It’s not often Preston gets a new comedy club, so I went along to see whether Manchester’s famous Frog & Bucket comedy club could pull it off up the M61 in Preston.Advertisement
The venue has been cleaned up and repainted since it was Coda and they’ve done a good job. The first bar is becoming the ‘Green Room’ and will be open all day for eating and drinking, and on the opening night it was used as a VIP bar (you’ll be pleased to know Blog Preston was not a VIP, so no free wine for us). The main room has seen the stage moved right to the back wall, creating far more space and allowing plenty of tables and chairs to be laid out, in close proximity to each other, to give a great close-knit atmosphere.
You can get food at your table, with a decent selection of snacks such as nachos, and our table managed to secure the first ever plate of nachos ever prepared in the Frog & Bucket kitchen. After wolfing these down and sipping a pint or two, we were in the mood for some comedy.
MC Jason Cook took to the stage and his Geordie humour was decent enough and he got the crowd worked up for the first act, Penwortham lad Dan Nightingale.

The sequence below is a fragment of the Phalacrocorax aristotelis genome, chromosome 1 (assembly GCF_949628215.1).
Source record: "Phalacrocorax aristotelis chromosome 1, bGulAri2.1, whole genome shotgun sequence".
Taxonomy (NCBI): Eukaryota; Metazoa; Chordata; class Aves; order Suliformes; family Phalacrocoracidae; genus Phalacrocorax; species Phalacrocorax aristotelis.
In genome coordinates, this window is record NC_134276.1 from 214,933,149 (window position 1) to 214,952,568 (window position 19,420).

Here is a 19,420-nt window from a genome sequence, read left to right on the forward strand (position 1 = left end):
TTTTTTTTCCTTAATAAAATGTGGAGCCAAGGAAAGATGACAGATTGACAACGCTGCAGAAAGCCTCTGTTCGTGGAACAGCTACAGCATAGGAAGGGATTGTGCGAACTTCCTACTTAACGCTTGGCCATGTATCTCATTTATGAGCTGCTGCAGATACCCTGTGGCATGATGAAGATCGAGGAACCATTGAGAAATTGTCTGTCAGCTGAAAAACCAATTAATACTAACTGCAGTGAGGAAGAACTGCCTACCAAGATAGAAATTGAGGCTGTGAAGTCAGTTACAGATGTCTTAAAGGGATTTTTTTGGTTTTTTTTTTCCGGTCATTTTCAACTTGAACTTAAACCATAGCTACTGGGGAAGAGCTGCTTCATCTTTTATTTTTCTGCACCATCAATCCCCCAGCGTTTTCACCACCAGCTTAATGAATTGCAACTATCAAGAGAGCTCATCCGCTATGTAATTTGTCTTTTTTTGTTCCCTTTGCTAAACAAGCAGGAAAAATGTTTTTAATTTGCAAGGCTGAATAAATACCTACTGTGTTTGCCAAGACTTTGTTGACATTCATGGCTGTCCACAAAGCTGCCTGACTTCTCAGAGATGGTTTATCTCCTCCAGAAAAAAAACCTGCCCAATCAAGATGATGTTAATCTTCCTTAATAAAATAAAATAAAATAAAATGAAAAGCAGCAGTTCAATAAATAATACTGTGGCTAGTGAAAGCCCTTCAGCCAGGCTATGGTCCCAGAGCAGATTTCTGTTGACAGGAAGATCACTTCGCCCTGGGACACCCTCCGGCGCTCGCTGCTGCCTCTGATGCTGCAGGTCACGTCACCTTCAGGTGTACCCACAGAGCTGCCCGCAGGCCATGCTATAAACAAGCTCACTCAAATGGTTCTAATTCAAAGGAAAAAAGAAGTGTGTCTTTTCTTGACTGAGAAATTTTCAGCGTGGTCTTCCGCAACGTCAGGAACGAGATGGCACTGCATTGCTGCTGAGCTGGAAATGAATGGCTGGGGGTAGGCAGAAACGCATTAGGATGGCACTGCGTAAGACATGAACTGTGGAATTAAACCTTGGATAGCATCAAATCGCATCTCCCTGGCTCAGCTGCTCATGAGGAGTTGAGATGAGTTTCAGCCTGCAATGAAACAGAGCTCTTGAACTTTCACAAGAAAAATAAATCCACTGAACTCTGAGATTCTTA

Nightingale has been building a following and a reputation in the last 12 months and he took the opportunity of playing in front of a home crowd to do as many local jokes as he could, referencing all the way down to street names. It was an amusing set and the crowd lapped it up.
Steve Shanyaski followed up with what was the best performance of the night. He’s of Polish decent but Manchester born and bred and was very, very funny in parts. His song at the end about internet dating was a classic and had the audience in stitches. His look at relationships was particularly amusing.
MC Jason Cook kept the atmosphere going, there were plenty of intervals, and Smug Roberts took to the stage for his headline act. Within minutes the stage lights went out and Roberts continued, with a security guard lending an audience member a torch to allow Roberts to continue the set. Roberts was funny, but his set felt a little labored, and the lights going out didn’t help – as you suddenly realise how important it is to be able to see a comedian’s face when they are telling a joke. The lights came back on, after much faffing about in the technical box, and Roberts finished his set with the room joining in with a Take That sing-song in a joke linked to making love to your girlfriend from behind in the front room.
The standard of comedy was good for an opening night, there was a great atmosphere and it looks as though the Frog & Bucket will be a great addition to Preston’s comedy scene.